The dollar accounted for nearly 90 per cent of global foreign exchange transactions in 2022, making it the most traded currency. All members of the Asian Clearing Union, including South Asian countries, Iran and Myanmar, have reached a consensus on 6 July 2023 to settle trade in local currencies, such as the rupee, to reduce dependence on the US dollar and the euro.3

    China is actively participating in this movement due to its dominant position in global trade and its status as the world's second-largest economy. In 2022, China was the largest trading partner for 61 countries in terms of combined imports and exports. In contrast, the US held this position for 30 countries. In the wake of sanctions on Russia, China has pushed to conduct more trade using the yuan with the objective to reduce its reliance on the dollar.4 During a state visit to Beijing in April 2023, Brazilian President Luiz Inácio Lula da Silva reportedly called for reduced reliance on the US dollar in global trade.

    Malaysia's Prime Minister Anwar Ibrahim also suggested the establishment of an "Asian Monetary Fund" to reduce dependence on the US dollar during a recent visit to China. At the ASEAN finance ministers and central banks meeting in Indonesia in March 2023, policymakers discussed the concept of reducing their reliance on the US dollar, Japanese yen, and euro, and instead transitioning to settlements in local currencies.

    As countries seek alternatives to the US dollar and negotiate bilateral trade settlements, this shift is reflected in the declining share of the dollar in global foreign exchange reserves. According to the International Monetary Fund, the global foreign exchange reserves stood at US$ 11.96 trillion at the end of 2022, with the US dollar's share at 58.36 per cent, marking a 26-year low.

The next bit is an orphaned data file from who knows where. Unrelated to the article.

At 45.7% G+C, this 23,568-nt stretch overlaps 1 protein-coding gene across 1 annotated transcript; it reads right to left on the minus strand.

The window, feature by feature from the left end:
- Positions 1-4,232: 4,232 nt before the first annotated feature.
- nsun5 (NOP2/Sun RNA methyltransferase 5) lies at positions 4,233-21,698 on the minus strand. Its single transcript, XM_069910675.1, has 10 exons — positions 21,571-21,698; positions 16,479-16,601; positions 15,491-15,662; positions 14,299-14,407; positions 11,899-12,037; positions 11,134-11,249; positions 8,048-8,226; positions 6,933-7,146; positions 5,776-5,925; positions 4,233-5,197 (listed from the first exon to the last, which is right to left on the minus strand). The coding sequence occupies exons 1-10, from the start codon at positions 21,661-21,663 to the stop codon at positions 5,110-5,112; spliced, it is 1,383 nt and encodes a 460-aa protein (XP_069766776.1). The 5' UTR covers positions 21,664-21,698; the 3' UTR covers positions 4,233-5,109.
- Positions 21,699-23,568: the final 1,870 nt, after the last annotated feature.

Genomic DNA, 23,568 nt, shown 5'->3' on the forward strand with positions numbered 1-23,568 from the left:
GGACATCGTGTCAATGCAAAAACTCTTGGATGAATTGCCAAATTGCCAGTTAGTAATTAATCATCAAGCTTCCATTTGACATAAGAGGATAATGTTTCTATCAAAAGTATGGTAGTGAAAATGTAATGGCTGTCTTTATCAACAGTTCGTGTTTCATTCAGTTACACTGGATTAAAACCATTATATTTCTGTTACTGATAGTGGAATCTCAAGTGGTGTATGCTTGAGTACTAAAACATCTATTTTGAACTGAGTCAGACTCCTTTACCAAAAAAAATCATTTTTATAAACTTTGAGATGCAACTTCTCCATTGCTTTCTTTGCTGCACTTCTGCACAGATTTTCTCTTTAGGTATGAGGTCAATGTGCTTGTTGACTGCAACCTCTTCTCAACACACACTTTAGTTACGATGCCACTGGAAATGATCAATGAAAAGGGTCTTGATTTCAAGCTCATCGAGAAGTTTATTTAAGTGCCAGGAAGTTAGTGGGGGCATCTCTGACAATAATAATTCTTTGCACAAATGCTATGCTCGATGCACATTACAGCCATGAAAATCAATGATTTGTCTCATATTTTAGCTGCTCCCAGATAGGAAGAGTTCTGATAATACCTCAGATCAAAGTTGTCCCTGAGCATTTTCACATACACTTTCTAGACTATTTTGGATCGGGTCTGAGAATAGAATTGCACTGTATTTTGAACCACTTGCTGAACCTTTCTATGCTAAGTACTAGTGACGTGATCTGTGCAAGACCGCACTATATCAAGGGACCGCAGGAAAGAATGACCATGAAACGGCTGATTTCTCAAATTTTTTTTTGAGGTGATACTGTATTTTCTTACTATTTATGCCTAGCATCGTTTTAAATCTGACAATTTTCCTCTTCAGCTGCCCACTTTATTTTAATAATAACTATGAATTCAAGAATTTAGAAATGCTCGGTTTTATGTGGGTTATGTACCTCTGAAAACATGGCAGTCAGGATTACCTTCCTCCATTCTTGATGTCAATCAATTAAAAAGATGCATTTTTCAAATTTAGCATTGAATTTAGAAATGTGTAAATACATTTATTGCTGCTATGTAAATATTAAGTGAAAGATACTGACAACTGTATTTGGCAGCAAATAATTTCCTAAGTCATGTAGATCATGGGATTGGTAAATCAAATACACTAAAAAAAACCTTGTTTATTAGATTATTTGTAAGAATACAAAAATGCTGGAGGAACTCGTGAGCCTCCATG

India's foreign currency assets (FCA) totalled US$ 514 billion on 7 April 2023, with approximately 40 per cent estimated to be non-dollar assets. This suggests that around US$ 310 billion of India's foreign currency assets are denominated in US dollars.5

    Indian Initiative to Elevate Rupee as a Global Currency

    In July 2022, India embarked on a significant initiative by allowing foreign trade settlements in INR. This move was facilitated by the Reserve Bank of India (RBI), reflecting a strategic shift towards international trade conducted in the Indian rupee. In March 2023, India announced that the RBI had granted permission to banks from 18 countries to establish special rupee nostro accounts, enabling them to execute transactions in Indian rupees. The prominent countries included in this list are Sri Lanka, Israel, Russia, Germany, Singapore, the UK, and recently, Bangladesh.

    The decision to broaden the list of eligible countries aligns with India's vision to elevate the status of the rupee as a global currency. The RBI has established a mechanism to facilitate international trade settlements in INR. The initiation of trade settlements with Bangladesh in the rupee signifies a positive stride in this direction. Expanding the utilisation of the rupee in trade transactions is poised to contribute to India's aspiration of positioning its currency as a potential reserve currency, alongside established reserve currencies such as the US dollar, the euro, the Chinese renminbi, the Japanese yen, and the British pound sterling.